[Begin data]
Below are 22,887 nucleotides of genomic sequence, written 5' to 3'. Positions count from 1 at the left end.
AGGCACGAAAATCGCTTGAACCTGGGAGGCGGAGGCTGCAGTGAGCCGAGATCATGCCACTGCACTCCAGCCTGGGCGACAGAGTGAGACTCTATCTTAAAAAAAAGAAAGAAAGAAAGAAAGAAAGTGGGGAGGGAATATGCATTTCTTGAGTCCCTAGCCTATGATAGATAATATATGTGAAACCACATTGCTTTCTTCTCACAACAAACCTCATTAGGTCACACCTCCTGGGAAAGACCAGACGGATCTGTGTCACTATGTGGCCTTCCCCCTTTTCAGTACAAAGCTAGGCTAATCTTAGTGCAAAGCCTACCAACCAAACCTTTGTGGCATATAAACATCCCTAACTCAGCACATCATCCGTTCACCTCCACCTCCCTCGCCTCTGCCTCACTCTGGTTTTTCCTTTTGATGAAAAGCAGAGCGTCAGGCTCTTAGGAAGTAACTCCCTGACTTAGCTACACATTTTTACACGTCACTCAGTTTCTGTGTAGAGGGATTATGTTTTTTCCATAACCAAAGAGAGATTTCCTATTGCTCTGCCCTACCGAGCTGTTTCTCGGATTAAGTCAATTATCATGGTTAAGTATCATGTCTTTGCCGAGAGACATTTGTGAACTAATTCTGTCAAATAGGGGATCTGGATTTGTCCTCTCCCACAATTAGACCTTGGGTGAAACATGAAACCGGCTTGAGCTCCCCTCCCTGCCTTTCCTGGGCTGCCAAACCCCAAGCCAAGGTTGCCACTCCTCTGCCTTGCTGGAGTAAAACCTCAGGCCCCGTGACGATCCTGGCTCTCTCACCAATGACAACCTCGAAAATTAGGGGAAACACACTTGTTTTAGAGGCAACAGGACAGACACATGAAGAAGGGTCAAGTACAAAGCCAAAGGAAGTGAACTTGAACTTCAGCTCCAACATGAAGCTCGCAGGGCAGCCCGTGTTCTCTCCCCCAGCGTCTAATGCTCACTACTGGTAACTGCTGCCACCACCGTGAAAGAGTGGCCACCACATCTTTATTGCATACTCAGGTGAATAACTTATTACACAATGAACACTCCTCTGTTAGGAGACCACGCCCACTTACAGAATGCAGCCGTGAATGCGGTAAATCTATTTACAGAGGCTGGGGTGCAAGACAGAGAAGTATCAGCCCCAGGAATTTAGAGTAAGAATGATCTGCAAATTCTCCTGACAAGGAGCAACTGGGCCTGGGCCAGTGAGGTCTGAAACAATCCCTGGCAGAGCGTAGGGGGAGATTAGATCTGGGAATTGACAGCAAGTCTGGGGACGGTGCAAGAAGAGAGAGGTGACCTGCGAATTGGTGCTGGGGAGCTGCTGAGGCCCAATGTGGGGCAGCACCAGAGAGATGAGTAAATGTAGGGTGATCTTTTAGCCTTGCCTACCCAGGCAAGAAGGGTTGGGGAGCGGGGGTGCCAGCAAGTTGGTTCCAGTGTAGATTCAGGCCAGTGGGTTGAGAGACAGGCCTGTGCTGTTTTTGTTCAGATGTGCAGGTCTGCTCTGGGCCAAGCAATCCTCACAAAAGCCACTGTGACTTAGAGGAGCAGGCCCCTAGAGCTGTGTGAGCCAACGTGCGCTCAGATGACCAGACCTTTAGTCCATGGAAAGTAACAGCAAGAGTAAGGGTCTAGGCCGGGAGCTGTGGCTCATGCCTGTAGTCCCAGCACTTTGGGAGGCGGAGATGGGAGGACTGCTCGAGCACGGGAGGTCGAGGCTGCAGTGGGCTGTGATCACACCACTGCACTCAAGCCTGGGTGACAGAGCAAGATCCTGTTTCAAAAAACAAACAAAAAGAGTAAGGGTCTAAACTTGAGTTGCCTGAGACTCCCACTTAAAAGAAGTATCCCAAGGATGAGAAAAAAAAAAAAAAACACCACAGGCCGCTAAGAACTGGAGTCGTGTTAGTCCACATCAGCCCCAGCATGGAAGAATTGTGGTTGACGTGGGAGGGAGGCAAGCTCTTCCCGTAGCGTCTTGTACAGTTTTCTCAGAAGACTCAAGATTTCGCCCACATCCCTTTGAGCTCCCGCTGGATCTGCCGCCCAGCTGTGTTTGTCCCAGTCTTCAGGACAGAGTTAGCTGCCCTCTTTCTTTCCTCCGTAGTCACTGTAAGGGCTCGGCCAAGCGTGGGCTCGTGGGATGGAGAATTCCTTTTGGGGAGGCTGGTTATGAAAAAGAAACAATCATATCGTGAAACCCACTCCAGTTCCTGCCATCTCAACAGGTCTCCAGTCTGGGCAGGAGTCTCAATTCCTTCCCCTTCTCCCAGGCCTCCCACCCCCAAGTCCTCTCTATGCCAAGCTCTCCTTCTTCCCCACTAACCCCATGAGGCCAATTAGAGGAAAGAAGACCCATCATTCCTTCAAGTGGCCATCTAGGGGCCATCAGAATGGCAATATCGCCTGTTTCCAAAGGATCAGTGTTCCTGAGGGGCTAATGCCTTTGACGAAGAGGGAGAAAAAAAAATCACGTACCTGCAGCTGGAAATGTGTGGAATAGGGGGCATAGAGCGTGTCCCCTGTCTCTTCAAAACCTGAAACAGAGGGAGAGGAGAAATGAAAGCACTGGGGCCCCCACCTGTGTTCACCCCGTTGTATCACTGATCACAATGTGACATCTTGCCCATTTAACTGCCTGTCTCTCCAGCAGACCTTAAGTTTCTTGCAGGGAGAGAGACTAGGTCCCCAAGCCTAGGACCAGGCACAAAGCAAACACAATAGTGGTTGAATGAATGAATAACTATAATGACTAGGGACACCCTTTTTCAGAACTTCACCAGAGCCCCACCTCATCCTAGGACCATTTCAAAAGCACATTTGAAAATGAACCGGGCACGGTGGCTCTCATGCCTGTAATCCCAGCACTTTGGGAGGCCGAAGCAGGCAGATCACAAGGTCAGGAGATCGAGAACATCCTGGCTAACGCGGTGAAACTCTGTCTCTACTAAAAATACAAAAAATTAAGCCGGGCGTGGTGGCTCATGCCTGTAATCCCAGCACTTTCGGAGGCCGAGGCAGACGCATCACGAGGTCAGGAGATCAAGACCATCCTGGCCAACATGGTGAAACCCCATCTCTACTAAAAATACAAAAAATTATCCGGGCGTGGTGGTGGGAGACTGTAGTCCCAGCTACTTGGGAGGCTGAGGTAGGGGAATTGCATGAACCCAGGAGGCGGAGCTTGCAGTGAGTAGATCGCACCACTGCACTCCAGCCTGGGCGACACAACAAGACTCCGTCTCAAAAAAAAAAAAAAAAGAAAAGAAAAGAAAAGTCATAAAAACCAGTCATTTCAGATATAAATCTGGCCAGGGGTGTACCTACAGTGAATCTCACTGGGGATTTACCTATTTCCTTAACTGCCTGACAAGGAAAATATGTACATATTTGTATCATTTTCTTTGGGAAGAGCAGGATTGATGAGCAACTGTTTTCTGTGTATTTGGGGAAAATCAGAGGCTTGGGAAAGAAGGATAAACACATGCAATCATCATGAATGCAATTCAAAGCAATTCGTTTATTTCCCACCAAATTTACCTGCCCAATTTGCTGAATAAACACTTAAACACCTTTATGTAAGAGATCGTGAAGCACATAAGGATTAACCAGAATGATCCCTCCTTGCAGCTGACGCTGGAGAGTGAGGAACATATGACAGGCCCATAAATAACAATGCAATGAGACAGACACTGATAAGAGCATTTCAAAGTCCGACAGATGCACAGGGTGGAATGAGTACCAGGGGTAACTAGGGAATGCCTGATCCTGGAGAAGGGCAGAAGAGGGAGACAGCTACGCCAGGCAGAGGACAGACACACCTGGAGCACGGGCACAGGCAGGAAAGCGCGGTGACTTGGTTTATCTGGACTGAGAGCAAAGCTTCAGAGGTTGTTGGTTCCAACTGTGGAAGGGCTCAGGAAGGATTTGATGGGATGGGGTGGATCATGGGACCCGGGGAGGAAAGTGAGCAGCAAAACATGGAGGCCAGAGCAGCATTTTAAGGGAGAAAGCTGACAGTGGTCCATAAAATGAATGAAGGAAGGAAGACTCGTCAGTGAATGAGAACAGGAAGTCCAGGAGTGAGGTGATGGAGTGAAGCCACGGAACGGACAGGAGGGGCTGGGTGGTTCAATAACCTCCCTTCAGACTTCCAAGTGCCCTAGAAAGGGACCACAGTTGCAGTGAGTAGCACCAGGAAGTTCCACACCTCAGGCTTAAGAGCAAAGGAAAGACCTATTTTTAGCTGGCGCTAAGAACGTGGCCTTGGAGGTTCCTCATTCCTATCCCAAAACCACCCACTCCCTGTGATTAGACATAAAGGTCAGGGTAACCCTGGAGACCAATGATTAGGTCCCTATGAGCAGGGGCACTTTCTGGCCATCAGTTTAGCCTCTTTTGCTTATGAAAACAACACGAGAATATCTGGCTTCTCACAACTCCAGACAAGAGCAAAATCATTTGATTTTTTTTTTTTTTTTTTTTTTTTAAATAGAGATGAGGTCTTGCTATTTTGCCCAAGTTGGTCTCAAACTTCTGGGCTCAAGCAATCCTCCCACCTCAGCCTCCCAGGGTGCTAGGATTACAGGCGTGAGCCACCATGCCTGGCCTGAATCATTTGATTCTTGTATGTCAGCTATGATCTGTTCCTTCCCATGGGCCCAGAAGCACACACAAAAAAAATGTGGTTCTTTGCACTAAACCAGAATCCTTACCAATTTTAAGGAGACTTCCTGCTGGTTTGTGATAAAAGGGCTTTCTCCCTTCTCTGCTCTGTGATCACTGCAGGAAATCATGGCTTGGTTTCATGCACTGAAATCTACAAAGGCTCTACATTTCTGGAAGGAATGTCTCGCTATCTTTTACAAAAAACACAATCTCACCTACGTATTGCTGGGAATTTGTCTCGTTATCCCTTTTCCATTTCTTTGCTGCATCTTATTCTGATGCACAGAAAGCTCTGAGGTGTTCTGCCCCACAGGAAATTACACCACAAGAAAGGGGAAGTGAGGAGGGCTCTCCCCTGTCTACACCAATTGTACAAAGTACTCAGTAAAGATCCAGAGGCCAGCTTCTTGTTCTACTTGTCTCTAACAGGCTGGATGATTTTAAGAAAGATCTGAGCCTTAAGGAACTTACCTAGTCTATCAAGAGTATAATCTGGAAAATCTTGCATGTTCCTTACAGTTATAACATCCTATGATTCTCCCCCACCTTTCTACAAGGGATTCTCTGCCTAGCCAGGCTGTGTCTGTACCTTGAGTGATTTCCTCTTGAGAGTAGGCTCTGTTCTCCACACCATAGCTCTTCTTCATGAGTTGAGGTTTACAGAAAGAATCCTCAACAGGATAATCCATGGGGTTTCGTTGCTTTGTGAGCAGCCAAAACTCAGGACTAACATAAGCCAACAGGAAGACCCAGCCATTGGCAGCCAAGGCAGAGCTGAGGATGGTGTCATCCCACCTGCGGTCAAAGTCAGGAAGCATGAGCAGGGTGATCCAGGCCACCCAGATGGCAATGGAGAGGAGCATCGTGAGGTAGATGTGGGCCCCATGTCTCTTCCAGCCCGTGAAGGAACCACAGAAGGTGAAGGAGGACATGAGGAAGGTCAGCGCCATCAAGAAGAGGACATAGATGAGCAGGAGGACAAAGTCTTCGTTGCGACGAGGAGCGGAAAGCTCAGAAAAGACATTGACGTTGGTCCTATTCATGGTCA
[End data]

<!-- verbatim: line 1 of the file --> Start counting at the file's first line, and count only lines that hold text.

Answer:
Below are 22,887 nucleotides of genomic sequence, written 5' to 3'. Positions count from 1 at the left end.